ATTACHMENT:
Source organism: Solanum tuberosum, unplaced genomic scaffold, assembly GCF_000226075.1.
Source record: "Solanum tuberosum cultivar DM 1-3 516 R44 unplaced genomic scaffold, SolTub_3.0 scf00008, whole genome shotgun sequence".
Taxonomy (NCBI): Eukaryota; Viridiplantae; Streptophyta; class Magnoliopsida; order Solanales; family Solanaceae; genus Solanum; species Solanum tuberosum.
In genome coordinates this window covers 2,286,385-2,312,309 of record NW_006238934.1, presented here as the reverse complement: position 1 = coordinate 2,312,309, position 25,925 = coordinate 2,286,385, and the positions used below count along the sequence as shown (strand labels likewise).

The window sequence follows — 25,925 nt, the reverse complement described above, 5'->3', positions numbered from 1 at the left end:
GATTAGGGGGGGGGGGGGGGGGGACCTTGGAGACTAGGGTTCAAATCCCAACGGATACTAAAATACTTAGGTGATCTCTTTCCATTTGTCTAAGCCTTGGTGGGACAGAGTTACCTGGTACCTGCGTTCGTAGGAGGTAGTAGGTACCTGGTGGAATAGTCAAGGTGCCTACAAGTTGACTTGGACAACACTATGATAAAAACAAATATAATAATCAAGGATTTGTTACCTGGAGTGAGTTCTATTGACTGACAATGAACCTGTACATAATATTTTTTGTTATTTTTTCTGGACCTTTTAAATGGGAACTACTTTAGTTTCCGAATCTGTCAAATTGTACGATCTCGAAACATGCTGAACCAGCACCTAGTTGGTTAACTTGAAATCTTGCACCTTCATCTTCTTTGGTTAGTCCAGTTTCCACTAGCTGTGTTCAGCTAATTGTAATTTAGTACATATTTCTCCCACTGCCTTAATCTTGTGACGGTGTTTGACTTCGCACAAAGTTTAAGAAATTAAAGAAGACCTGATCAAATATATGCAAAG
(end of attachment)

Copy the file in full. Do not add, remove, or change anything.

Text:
Source organism: Solanum tuberosum, unplaced genomic scaffold, assembly GCF_000226075.1.
Source record: "Solanum tuberosum cultivar DM 1-3 516 R44 unplaced genomic scaffold, SolTub_3.0 scf00008, whole genome shotgun sequence".
Taxonomy (NCBI): Eukaryota; Viridiplantae; Streptophyta; class Magnoliopsida; order Solanales; family Solanaceae; genus Solanum; species Solanum tuberosum.
In genome coordinates this window covers 2,286,385-2,312,309 of record NW_006238934.1, presented here as the reverse complement: position 1 = coordinate 2,312,309, position 25,925 = coordinate 2,286,385, and the positions used below count along the sequence as shown (strand labels likewise).

The window sequence follows — 25,925 nt, the reverse complement described above, 5'->3', positions numbered from 1 at the left end:
GATTAGGGGGGGGGGGGGGGGGGACCTTGGAGACTAGGGTTCAAATCCCAACGGATACTAAAATACTTAGGTGATCTCTTTCCATTTGTCTAAGCCTTGGTGGGACAGAGTTACCTGGTACCTGCGTTCGTAGGAGGTAGTAGGTACCTGGTGGAATAGTCAAGGTGCCTACAAGTTGACTTGGACAACACTATGATAAAAACAAATATAATAATCAAGGATTTGTTACCTGGAGTGAGTTCTATTGACTGACAATGAACCTGTACATAATATTTTTTGTTATTTTTTCTGGACCTTTTAAATGGGAACTACTTTAGTTTCCGAATCTGTCAAATTGTACGATCTCGAAACATGCTGAACCAGCACCTAGTTGGTTAACTTGAAATCTTGCACCTTCATCTTCTTTGGTTAGTCCAGTTTCCACTAGCTGTGTTCAGCTAATTGTAATTTAGTACATATTTCTCCCACTGCCTTAATCTTGTGACGGTGTTTGACTTCGCACAAAGTTTAAGAAATTAAAGAAGACCTGATCAAATATATGCAAAG